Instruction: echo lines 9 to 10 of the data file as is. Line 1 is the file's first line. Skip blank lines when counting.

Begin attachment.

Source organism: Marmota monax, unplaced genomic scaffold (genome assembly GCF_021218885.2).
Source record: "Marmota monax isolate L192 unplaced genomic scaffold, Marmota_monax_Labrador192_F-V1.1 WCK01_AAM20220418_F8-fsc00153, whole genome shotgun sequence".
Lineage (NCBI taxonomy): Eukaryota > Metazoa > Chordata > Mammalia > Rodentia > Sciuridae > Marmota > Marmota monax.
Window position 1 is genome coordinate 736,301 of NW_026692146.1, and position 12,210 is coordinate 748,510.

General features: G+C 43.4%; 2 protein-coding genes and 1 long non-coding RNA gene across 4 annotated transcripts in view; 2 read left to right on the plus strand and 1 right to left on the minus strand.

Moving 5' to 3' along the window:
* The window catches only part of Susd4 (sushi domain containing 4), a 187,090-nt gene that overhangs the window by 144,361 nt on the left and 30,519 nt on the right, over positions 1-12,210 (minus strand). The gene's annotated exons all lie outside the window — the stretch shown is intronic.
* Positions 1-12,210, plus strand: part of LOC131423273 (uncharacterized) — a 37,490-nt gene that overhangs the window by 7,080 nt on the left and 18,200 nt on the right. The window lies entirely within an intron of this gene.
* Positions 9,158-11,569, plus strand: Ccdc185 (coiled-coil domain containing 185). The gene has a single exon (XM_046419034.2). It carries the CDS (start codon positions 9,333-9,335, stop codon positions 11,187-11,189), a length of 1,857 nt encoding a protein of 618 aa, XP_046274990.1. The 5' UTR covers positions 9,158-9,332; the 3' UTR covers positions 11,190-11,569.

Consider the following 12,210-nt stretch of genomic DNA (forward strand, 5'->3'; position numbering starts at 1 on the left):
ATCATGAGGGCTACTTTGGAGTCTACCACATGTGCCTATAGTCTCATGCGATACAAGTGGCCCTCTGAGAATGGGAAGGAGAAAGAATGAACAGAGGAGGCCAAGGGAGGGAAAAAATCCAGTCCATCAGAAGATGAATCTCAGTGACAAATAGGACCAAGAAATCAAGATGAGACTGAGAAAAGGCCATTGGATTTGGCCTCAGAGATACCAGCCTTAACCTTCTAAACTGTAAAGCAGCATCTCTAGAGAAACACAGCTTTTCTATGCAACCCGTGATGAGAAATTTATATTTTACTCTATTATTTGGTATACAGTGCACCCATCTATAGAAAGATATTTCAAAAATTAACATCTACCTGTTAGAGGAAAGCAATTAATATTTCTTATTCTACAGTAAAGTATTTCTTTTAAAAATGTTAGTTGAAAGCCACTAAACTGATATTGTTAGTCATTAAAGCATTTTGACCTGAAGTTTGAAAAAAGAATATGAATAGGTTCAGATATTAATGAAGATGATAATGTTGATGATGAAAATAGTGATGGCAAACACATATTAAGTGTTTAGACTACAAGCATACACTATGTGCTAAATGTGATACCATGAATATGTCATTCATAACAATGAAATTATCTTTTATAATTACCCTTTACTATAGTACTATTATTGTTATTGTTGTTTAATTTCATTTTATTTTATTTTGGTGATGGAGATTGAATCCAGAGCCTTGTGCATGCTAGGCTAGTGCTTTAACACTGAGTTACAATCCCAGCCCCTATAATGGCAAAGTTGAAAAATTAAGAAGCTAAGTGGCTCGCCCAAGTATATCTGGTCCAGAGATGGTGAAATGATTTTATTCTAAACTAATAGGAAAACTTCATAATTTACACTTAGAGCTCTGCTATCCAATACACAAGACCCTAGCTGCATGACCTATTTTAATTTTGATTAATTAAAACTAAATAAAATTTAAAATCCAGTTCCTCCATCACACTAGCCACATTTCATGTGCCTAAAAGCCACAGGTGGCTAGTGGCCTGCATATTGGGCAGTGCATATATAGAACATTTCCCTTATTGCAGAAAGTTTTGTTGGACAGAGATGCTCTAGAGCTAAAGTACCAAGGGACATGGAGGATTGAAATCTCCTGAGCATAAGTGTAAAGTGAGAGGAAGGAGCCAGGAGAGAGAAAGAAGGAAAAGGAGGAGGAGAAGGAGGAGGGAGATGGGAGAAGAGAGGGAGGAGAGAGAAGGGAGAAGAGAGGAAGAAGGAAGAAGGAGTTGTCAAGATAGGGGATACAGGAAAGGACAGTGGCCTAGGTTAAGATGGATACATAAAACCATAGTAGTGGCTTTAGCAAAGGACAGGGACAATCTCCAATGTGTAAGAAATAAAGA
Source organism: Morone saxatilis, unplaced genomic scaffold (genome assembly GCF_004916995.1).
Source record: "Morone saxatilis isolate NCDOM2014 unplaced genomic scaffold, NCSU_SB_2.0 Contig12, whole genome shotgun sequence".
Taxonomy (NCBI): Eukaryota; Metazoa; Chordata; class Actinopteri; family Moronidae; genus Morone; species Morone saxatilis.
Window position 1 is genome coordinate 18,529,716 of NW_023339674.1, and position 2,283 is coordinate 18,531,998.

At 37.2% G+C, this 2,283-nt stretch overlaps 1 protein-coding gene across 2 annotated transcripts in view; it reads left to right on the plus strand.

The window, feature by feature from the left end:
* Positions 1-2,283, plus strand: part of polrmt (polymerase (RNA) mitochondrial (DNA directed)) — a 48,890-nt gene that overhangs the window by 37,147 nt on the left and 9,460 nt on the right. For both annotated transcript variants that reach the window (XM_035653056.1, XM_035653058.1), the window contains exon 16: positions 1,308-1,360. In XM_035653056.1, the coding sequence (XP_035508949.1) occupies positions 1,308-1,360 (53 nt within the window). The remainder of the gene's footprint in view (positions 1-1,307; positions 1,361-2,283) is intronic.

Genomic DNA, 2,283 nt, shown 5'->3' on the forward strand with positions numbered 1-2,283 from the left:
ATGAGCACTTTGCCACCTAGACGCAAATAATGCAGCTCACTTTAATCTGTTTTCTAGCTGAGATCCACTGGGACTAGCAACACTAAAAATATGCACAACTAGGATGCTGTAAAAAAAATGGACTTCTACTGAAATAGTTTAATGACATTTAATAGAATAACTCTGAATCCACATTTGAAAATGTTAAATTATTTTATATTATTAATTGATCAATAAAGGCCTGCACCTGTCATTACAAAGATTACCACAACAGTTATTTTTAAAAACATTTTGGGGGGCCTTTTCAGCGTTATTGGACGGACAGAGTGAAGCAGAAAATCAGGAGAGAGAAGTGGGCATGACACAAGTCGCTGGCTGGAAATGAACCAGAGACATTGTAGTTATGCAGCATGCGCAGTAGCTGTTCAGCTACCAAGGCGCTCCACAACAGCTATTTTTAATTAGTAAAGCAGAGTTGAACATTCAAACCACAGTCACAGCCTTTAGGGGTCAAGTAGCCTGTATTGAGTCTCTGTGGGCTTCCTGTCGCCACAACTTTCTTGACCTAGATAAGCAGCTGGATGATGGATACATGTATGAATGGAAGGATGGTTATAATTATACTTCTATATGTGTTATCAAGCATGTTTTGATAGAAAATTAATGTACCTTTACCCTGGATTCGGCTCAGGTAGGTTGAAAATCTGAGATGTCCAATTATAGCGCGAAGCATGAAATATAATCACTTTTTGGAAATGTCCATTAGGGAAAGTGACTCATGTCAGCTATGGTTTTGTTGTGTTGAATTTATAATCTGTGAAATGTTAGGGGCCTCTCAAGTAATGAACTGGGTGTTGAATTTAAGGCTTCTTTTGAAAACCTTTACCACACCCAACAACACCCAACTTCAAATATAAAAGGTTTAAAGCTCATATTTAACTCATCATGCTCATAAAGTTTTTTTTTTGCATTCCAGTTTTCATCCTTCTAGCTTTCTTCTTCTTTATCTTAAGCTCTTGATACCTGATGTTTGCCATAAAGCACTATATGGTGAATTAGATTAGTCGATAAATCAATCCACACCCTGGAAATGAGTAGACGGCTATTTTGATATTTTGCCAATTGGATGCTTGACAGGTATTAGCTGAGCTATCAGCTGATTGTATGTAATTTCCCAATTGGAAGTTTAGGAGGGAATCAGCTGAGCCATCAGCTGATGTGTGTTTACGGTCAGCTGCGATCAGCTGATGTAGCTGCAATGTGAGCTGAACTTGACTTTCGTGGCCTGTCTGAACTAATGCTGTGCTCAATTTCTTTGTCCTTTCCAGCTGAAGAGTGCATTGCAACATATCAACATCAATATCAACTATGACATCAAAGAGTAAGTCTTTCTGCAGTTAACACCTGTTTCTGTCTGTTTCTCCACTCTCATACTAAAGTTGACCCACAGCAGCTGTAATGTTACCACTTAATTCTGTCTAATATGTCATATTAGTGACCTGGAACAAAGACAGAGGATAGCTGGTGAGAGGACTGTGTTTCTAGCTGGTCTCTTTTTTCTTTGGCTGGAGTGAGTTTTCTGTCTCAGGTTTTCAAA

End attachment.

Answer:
* Positions 9,158-11,569, plus strand: Ccdc185 (coiled-coil domain containing 185). The gene has a single exon (XM_046419034.2). It carries the CDS (start codon positions 9,333-9,335, stop codon positions 11,187-11,189), a length of 1,857 nt encoding a protein of 618 aa, XP_046274990.1. The 5' UTR covers positions 9,158-9,332; the 3' UTR covers positions 11,190-11,569.

Consider the following 12,210-nt stretch of genomic DNA (forward strand, 5'->3'; position numbering starts at 1 on the left):